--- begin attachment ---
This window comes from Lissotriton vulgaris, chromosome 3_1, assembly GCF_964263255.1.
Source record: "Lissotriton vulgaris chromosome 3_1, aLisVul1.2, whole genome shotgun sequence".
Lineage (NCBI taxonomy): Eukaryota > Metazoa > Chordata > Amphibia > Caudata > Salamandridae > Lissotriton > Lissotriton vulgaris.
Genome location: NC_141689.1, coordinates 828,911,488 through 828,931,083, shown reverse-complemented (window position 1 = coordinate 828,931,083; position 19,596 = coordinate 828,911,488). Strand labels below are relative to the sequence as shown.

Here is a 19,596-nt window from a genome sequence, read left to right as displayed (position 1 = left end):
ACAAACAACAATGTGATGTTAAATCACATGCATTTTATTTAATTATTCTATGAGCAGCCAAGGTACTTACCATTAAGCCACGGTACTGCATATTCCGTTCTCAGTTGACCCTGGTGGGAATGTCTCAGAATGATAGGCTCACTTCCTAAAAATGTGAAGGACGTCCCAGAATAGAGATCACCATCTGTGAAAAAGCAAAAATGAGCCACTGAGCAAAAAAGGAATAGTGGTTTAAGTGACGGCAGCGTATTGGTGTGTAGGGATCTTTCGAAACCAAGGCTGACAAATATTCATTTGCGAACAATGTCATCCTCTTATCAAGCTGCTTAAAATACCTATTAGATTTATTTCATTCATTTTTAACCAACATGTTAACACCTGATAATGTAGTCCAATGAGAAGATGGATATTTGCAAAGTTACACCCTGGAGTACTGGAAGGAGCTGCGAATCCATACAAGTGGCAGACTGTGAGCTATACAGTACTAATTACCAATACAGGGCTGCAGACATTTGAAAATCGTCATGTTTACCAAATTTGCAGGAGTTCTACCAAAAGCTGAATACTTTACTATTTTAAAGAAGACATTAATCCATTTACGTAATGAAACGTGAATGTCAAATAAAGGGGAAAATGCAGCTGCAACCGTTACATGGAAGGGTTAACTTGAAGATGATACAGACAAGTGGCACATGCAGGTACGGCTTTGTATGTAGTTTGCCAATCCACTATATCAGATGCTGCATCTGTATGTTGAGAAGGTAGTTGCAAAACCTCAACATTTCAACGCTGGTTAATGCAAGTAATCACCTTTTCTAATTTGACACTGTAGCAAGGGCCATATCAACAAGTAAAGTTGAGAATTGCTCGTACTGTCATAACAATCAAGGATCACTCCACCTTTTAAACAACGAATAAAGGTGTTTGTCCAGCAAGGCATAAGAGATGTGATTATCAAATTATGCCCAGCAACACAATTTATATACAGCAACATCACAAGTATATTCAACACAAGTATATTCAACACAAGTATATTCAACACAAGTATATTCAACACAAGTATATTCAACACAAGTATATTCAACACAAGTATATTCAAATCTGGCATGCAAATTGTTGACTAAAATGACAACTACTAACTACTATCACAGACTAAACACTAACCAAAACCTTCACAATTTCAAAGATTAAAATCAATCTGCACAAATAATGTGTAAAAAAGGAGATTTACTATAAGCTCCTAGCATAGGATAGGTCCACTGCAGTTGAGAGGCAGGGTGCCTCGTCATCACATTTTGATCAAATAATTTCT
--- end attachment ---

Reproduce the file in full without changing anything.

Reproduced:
This window comes from Lissotriton vulgaris, chromosome 3_1, assembly GCF_964263255.1.
Source record: "Lissotriton vulgaris chromosome 3_1, aLisVul1.2, whole genome shotgun sequence".
Lineage (NCBI taxonomy): Eukaryota > Metazoa > Chordata > Amphibia > Caudata > Salamandridae > Lissotriton > Lissotriton vulgaris.
Genome location: NC_141689.1, coordinates 828,911,488 through 828,931,083, shown reverse-complemented (window position 1 = coordinate 828,931,083; position 19,596 = coordinate 828,911,488). Strand labels below are relative to the sequence as shown.

Here is a 19,596-nt window from a genome sequence, read left to right as displayed (position 1 = left end):
ACAAACAACAATGTGATGTTAAATCACATGCATTTTATTTAATTATTCTATGAGCAGCCAAGGTACTTACCATTAAGCCACGGTACTGCATATTCCGTTCTCAGTTGACCCTGGTGGGAATGTCTCAGAATGATAGGCTCACTTCCTAAAAATGTGAAGGACGTCCCAGAATAGAGATCACCATCTGTGAAAAAGCAAAAATGAGCCACTGAGCAAAAAAGGAATAGTGGTTTAAGTGACGGCAGCGTATTGGTGTGTAGGGATCTTTCGAAACCAAGGCTGACAAATATTCATTTGCGAACAATGTCATCCTCTTATCAAGCTGCTTAAAATACCTATTAGATTTATTTCATTCATTTTTAACCAACATGTTAACACCTGATAATGTAGTCCAATGAGAAGATGGATATTTGCAAAGTTACACCCTGGAGTACTGGAAGGAGCTGCGAATCCATACAAGTGGCAGACTGTGAGCTATACAGTACTAATTACCAATACAGGGCTGCAGACATTTGAAAATCGTCATGTTTACCAAATTTGCAGGAGTTCTACCAAAAGCTGAATACTTTACTATTTTAAAGAAGACATTAATCCATTTACGTAATGAAACGTGAATGTCAAATAAAGGGGAAAATGCAGCTGCAACCGTTACATGGAAGGGTTAACTTGAAGATGATACAGACAAGTGGCACATGCAGGTACGGCTTTGTATGTAGTTTGCCAATCCACTATATCAGATGCTGCATCTGTATGTTGAGAAGGTAGTTGCAAAACCTCAACATTTCAACGCTGGTTAATGCAAGTAATCACCTTTTCTAATTTGACACTGTAGCAAGGGCCATATCAACAAGTAAAGTTGAGAATTGCTCGTACTGTCATAACAATCAAGGATCACTCCACCTTTTAAACAACGAATAAAGGTGTTTGTCCAGCAAGGCATAAGAGATGTGATTATCAAATTATGCCCAGCAACACAATTTATATACAGCAACATCACAAGTATATTCAACACAAGTATATTCAACACAAGTATATTCAACACAAGTATATTCAACACAAGTATATTCAACACAAGTATATTCAACACAAGTATATTCAAATCTGGCATGCAAATTGTTGACTAAAATGACAACTACTAACTACTATCACAGACTAAACACTAACCAAAACCTTCACAATTTCAAAGATTAAAATCAATCTGCACAAATAATGTGTAAAAAAGGAGATTTACTATAAGCTCCTAGCATAGGATAGGTCCACTGCAGTTGAGAGGCAGGGTGCCTCGTCATCACATTTTGATCAAATAATTTCT